Counties, Cities, and Towns

Entries - Entry Category: Counties, Cities, and Towns - Starting with H

Howard County

Howard County encompasses the Ouachita Mountains to the north and the Coastal Plain to the south. It was created in 1873 from portions of Pike, Polk, Hempstead, and Sevier counties. Nashville in eastern Howard County was the birthplace of the Dillard’s department store chain. Howard County was also the location of one of the state’s most notorious race riots. European Exploration and Settlement The first accounts of the inhabitants from this area come from the chronicles of the Hernando de Soto expedition in the sixteenth century. The area is known to have been inhabited by the Caddo tribe. By the mid-1800s, however, the U.S. government had relocated the Caddo to what is now Oklahoma. This area was also part of the …

Hoxie (Lawrence County)

Hoxie is located in Lawrence County in northeast Arkansas. The town garnered national attention in 1955 when it became the fourth school in the state of Arkansas to desegregate. Profiled in Life magazine, Hoxie’s desegregation caught the attention of the entire country. Hoxie is closely tied to the town of Walnut Ridge, which is Lawrence County’s seat. The earliest inhabitants in Lawrence County were Native American. During the Mississippian Era (AD 900–1541), the Osage, Quapaw, and Caddo were the three main tribes inhabiting what became the state of Arkansas. The Osage settled in southern Missouri and northern Arkansas. The U.S. government forced the Native Americans from the Lawrence County area in 1810 and sent them westward. During the Civil War, …

Huff (Independence County)

Huff of Independence County is located seven miles south of Batesville (Independence County) on Highway 167, a roadway designated today as Batesville Boulevard. Huff is about two miles north of Salado Creek, the location of a rest stop and of the swimming hole used by residents of the region. Fishing in the creek is a popular recreational activity in the area. Huff gets its name from the Huff family, who were pioneers in the region. Many of their descendants still live in Salado (Independence County) and Batesville. William Henry Harrison Huff, a Primitive Baptist preacher and constable, was elected mayor of Ironton, Missouri, during the Civil War. According to family tradition, he almost single-handedly started one of the bloodiest battles …

Hughes (St. Francis County)

Hughes is the second-largest town in St. Francis County. Located halfway between Mud Lake (St. Francis County) and Greasy Corner (St. Francis County), Hughes is part of Arkansas’s Delta region, near the Mississippi River, and a center of agricultural production. Like most of the Arkansas Delta, the area that is now Hughes was populated by Native American tribes long before it was seen by European explorers and settlers. While St. Francis County does not have Indian Mounds as impressive as those at Parkin (Cross County) or the Toltec Mounds, archaeologists have studied significant structures and remains in the area since the nineteenth century. In 1836, with the earlier opening of the Military Road in east Arkansas, white people settled the area. …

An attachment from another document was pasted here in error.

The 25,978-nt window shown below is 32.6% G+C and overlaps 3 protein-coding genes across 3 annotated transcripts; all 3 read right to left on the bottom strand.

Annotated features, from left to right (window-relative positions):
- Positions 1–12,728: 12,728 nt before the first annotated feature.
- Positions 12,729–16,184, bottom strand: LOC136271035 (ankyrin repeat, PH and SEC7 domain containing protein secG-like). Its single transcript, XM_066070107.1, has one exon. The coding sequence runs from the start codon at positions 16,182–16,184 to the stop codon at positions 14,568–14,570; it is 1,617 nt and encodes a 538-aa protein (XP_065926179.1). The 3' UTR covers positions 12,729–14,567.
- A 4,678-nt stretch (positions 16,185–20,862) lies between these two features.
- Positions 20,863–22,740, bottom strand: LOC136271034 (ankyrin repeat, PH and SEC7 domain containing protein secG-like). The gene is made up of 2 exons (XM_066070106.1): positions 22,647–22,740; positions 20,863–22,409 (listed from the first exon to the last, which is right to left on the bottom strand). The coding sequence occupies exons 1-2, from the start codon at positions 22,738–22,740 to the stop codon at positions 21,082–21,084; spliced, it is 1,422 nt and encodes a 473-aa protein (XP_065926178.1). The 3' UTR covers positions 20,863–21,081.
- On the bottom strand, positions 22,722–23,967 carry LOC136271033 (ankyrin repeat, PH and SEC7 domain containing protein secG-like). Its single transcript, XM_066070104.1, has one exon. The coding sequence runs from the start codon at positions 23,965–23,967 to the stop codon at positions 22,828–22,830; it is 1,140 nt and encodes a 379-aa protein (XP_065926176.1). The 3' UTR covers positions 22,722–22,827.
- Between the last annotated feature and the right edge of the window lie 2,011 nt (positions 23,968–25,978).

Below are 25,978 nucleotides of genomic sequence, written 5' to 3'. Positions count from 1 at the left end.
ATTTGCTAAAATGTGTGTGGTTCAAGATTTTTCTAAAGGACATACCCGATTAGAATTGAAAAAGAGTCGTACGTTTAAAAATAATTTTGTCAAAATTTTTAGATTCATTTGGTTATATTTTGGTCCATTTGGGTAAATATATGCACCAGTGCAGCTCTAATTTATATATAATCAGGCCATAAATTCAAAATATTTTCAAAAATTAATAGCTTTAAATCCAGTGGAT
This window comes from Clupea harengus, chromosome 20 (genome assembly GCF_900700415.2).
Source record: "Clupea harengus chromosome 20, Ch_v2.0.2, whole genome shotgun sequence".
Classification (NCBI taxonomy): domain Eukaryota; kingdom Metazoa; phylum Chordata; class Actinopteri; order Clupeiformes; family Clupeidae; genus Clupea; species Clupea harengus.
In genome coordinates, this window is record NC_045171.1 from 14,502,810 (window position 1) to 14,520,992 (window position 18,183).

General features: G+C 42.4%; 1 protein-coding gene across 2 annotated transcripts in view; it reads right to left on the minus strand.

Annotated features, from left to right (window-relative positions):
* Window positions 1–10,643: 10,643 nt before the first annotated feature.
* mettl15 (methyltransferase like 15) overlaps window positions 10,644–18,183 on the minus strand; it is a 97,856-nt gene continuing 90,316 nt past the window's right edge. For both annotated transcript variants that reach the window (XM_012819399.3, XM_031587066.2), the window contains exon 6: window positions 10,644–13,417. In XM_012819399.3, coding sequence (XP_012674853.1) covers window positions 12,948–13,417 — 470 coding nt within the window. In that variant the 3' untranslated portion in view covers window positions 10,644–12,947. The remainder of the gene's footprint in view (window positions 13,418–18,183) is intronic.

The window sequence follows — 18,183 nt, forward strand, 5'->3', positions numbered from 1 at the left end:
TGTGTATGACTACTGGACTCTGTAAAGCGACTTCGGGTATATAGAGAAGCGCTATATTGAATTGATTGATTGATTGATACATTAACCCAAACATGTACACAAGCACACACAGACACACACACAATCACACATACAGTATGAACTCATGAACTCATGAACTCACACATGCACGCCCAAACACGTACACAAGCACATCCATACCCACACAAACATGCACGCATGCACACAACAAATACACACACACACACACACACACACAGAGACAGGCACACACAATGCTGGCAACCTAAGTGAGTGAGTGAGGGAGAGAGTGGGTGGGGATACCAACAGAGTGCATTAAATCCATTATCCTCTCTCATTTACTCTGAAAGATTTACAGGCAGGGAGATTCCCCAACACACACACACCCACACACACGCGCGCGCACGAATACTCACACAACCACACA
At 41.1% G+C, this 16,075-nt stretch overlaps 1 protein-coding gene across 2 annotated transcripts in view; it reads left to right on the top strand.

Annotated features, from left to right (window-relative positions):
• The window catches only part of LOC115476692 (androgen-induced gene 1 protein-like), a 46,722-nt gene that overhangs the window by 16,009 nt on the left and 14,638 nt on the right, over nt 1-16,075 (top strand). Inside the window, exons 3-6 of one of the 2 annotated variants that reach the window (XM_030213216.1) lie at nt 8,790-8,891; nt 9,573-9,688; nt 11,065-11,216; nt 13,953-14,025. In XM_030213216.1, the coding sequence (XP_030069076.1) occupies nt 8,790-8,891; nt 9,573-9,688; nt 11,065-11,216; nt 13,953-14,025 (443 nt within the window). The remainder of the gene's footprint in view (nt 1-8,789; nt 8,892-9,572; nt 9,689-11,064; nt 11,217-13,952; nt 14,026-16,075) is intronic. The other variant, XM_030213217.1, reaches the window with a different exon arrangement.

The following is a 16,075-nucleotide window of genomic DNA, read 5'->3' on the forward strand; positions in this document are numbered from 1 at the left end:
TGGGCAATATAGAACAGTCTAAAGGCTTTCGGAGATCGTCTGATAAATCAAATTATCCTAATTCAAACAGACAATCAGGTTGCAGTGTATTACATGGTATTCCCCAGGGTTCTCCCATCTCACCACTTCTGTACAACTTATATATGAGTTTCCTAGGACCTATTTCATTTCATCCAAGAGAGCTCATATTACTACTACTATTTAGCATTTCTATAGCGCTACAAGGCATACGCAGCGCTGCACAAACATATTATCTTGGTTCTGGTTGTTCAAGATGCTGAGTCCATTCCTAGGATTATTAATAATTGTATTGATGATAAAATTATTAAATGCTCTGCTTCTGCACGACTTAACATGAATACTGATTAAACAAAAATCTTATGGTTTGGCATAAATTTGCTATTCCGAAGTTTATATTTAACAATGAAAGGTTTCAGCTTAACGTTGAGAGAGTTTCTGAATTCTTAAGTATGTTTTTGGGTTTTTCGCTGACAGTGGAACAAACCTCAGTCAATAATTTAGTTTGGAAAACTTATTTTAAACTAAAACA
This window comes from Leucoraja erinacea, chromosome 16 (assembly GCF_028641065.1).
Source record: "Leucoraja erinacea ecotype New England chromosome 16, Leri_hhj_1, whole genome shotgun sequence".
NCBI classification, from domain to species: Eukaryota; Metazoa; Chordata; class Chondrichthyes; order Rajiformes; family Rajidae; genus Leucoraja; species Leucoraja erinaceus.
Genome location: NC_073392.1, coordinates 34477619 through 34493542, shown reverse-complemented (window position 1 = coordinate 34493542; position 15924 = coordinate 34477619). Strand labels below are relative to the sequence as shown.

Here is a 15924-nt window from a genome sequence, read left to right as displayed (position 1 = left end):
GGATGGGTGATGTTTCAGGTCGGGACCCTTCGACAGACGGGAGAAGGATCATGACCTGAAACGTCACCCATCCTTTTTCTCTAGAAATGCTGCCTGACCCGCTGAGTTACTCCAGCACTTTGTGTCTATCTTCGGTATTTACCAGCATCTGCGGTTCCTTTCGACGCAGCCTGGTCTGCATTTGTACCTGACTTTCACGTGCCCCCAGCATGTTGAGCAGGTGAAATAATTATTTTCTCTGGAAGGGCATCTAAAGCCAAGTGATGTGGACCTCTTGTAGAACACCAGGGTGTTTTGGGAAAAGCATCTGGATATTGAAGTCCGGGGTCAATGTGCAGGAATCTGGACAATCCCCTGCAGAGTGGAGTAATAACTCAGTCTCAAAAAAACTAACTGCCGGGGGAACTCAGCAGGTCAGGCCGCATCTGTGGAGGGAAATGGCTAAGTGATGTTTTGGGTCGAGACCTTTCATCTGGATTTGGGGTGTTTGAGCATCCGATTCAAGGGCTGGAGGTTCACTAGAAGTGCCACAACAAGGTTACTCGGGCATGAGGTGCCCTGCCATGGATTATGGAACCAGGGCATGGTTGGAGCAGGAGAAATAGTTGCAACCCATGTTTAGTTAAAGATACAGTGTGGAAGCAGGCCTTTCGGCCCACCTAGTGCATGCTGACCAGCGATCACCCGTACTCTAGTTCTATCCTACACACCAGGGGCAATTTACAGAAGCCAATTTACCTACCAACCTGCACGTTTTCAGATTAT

Hulsey Bend (Independence County)

Historic Hulsey Bend was a farming community located in a bend of the White River in the Oil Trough Bottoms. Hardin Hulsey began farming there with his parents, Charles and Sarah Hulsey, in about 1815. Hulsey is considered a pioneer of Oil Trough (Independence County), which was originally called Pleasant Island. Hulsey Bend is located near where Highway 122 crosses the bridge from Newark (Independence County), four miles north-northwest, and merges with Highway 14 from Oil Trough, three miles west-southwest. Freeze Bend Country Road leaves Highway 14 going north toward the river and leads to Hulsey Bend, less than a mile away. Surrounding Hulsey Bend is alluvial farmland on which cash crops are grown—at one time, cotton, but today mainly …

Humnoke (Lonoke County)

Humnoke is a city in southern Lonoke County, situated upon the Grand Prairie. It is located on Highway 165 between Stuttgart (Arkansas County) and England (Lonoke County); however, its unique name derives from the city’s place between Humphrey (Arkansas and Jefferson counties) to the south and Lonoke (Lonoke County) to the north. The Grand Prairie was not inviting to nineteenth-century settlers, especially southern Lonoke County, covered as it is with wetlands, brakes, and oxbow lakes. Early in the twentieth century, however, new arrivals to the area discovered that the climate and terrain were ideal for rice farming. Stuttgart became a center of the rice industry, and towns and cities like Humnoke began to dot the landscape. Local historians credit Dee …